In England, Australia, New Zealand and my house Pavlova is  a very popular dessert.  I am not sure why it’s not only not popular in the US but it’s not even well known.  Pavlova is a  quick, light, inexpensive, impressive, and utterly delicious dessert.  Pavlova is usually served during summer months since fresh berries are an important component.

Legend has it that Pavlova was named after the Russian ballet dancer Anna Pavlova sometime in the 1920’s. But there the agreement ends. There is a huge and controversial issue around the country of origin of this dessert.  Both Australia and  New Zealand claim it.  Pavlova is a popular dish and important part of the national cuisine of both countries–as it is England (but England doesn’t claim to be a country of origin). Ok, ok! I can hear you all hollering but, what IS  “Pavlova”?

Pavlova is a meringue dessert with a crisp outer shell and a soft, light, fluffy center.  The meringue crust is  topped with lightly sweetened whipped cream and fresh berries–and kiwi– to serve.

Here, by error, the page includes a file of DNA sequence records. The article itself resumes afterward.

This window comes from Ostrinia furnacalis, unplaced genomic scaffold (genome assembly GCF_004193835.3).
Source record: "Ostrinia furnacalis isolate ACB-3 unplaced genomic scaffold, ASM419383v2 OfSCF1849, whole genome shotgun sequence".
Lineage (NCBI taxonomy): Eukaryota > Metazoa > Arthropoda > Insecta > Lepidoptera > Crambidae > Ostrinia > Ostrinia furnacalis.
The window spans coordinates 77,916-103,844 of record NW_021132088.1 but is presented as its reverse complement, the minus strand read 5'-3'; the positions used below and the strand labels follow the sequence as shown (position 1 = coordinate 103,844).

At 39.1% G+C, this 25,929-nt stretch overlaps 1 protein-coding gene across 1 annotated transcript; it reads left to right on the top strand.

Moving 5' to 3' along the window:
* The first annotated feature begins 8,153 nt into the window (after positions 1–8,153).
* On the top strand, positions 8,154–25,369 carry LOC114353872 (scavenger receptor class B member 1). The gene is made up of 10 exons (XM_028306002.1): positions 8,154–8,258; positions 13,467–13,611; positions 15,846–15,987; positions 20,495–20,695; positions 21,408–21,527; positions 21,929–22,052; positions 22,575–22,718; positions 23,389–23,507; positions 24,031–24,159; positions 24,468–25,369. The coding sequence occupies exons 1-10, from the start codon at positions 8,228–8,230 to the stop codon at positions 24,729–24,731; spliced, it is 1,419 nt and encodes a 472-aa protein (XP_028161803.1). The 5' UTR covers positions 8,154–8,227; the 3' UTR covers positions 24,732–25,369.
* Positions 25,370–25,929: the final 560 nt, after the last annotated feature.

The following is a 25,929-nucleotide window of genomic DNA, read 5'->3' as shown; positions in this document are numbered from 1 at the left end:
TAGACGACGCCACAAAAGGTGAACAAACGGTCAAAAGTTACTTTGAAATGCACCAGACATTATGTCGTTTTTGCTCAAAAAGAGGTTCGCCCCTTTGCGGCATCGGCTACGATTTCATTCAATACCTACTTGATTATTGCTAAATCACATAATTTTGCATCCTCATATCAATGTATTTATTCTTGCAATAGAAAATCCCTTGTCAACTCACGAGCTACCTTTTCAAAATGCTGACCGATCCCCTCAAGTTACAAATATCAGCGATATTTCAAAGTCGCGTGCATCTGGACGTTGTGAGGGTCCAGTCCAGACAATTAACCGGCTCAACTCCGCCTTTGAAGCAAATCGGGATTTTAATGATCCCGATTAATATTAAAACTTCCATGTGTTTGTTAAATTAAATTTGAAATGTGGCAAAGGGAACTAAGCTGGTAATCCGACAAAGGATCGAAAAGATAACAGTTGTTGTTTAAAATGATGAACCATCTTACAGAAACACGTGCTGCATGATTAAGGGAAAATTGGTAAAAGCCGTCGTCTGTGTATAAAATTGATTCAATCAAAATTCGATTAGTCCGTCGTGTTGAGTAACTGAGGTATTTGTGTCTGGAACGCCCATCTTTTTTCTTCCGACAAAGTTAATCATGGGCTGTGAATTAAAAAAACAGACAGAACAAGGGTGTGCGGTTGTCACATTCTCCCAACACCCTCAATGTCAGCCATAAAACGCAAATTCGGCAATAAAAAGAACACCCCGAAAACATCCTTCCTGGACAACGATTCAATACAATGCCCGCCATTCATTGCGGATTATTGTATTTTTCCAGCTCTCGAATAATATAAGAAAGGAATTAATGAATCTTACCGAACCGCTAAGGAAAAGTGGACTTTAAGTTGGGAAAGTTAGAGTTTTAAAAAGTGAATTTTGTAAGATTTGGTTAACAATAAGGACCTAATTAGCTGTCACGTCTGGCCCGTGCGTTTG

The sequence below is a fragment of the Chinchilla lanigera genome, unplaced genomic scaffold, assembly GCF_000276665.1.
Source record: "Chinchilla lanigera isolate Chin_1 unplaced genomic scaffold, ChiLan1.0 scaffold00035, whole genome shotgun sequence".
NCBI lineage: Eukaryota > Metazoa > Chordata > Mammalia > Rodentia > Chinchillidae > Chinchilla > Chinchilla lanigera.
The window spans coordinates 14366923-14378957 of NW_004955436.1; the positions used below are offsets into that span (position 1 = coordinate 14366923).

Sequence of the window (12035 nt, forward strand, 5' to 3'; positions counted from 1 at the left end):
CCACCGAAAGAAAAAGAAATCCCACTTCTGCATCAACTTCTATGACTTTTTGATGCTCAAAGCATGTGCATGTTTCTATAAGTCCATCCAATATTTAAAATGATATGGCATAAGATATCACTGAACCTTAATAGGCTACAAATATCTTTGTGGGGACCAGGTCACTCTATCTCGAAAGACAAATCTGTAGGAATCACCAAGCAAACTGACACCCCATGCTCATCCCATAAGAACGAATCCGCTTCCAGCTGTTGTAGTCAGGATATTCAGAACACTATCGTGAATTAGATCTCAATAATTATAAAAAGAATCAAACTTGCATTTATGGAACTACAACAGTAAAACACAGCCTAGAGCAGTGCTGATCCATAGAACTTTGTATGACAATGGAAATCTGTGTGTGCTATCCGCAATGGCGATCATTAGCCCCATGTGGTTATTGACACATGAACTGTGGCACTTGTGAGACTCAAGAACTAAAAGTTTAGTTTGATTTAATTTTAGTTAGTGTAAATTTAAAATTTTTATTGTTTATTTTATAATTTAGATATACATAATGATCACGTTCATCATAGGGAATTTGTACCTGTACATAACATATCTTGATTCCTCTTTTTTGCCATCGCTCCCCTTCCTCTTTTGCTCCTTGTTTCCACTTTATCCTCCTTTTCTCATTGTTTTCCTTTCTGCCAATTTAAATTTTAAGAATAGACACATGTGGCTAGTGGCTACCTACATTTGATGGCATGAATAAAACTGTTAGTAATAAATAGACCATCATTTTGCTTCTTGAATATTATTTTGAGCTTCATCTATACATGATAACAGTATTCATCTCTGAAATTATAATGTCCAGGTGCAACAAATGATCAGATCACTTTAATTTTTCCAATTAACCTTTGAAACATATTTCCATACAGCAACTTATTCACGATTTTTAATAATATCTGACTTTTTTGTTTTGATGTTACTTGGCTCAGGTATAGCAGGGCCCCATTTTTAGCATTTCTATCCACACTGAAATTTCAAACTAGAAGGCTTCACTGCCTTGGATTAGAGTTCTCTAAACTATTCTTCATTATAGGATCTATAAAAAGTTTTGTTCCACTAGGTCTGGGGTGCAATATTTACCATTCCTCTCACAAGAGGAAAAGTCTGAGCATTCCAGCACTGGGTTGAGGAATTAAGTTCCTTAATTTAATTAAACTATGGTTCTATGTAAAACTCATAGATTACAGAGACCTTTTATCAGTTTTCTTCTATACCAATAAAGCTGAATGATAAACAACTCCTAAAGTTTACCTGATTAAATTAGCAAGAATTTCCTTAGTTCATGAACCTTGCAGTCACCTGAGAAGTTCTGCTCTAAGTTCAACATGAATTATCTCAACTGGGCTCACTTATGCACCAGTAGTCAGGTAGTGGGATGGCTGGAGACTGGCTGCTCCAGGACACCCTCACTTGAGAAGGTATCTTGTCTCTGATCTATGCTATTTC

I make two versions of this dessert.  Version #1, and the most traditional is below.  In Version #2, I mix a little lemon curd into the whipped cream, and I use blueberries instead of the more traditional raspberries and strawberries.  Trader Joe’s carries a very good and inexpensive lemon curd.  If you have a lemon tree, you can make your own lemon curd in the microwave with my recipe.

Pavlova doesn’t keep!  Don’t assemble the Pavlova until JUST before serving, and don’t expect to enjoy they leftovers (they’ll be soggy).  Make sure this is eaten all up all at once.  The good news is that the meringue base can be made ahead and stored for a few days in an airtight container before assembling and serving, which makes this a great showstopping dessert to make for guests.

High humidity might negatively affect this dessert. It’s best not to attempt to make this on a humid, wet, rainy day.

Pavlova

  •  4 extra-large egg whites, at room temperature
  • Pinch of salt (about 1/8 tsp)
  • 1 cup sugar